“I said on the equality side of it, that it is essential to a woman’s equality with man that she be the decision-maker, that her choice be controlling.” -Ruth Bader Ginsburg
The world was recently rocked with the news of the passing of the legendary, iconic Ruth Bader Ginsburg. RBG was an associate justice of the United States Supreme Court. Ginsburg spent her legal career advocating for gender equality and women’s rights. She has been a strong and positive influence for women everywhere. Ginsburg has spearheaded the advancement of women’s rights.
With all of the advancements and improvements in the world, however, being a female in the courtroom still sometimes feel off-putting. I can recall being in law school and being told countless stories of female attorneys being kicked out of the courtroom because they failed to wear a skirt suit or a dress, despite being appropriately dressed in courtroom attire. I remember thinking that all of those accounts couldn’t be accurate, not in today’s world. Sadly, I now know they may be.
I can even recall an incident in law school where a classmate of mine chastised our black, female law professor for allowing another classmate to use a colloquialism in class. His exact words were “I don’t appreciate the use of colloquialisms in class and no other professor would allow it either.” Meanwhile, several of our other male professors would not only use colloquialisms in class but would frequently use profanity as well. This behavior went praised and laughed at.
Women have historically been treated unfairly in many aspects in human life and the courtroom has been no different. While things have improved tremendously, the imbalance between men and women has not been completely eradicated. Recently, I was in court on a custody case in which my client was the Plaintiff. Despite us bringing this case, the Judge looked to the male attorney on the other side to give the history of the case. Frequently throughout the hearing, he would only address the male attorney or look at him for approval to support any assertions made by me. And although the behaviors are so passive and covert that they aren’t egregious enough to voice complaint, they are overt enough to sting. Still, despite a perceived favor to the other side, the opposing counsel understood the odds stacked against his client. Instead of fighting a losing battle, the defense urged settlement talks and I was able to procure a favorable outcome for my client.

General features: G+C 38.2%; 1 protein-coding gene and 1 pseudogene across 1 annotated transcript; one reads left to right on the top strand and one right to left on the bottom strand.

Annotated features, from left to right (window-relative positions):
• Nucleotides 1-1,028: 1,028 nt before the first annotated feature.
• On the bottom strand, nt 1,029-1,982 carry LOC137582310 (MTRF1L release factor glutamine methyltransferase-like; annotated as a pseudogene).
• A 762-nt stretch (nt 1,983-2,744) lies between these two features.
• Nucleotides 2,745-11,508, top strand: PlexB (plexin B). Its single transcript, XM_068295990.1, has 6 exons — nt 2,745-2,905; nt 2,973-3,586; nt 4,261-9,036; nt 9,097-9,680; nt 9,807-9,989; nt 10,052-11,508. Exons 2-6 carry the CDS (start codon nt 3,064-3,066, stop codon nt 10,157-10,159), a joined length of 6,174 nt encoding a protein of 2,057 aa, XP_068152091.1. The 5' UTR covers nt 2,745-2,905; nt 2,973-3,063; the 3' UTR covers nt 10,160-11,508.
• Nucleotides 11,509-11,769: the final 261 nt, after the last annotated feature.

However, even in the face of challenges and adversity, it is our job as attorneys to fully represent our clients. Which calls for us to be firm and make our voices heard even if it makes us look “aggressive” or “overly assertive.” Even though doing so can make us appear as a “bitch” or many times in my case “the angry/hostile black woman.” Unfortunately, that’s a sad reality of doing your job well. I can’t pretend to intimately know the struggles of men, but it’s hard to imagine they experience much of the same. In almost every aspect of life: sports, finance, journalism, in the court room, etc., being aggressive is deemed a rewarding quality.
Ruth Bader Ginsburg has been a trailblazer for women’s rights. Despite all of her efforts, we still have a long way to go. I look forward to a time where women and men are truly treated equally in the courtroom and everywhere else. A time where women can express themselves and stand firm in their positions without negative connotations. Legal utopia.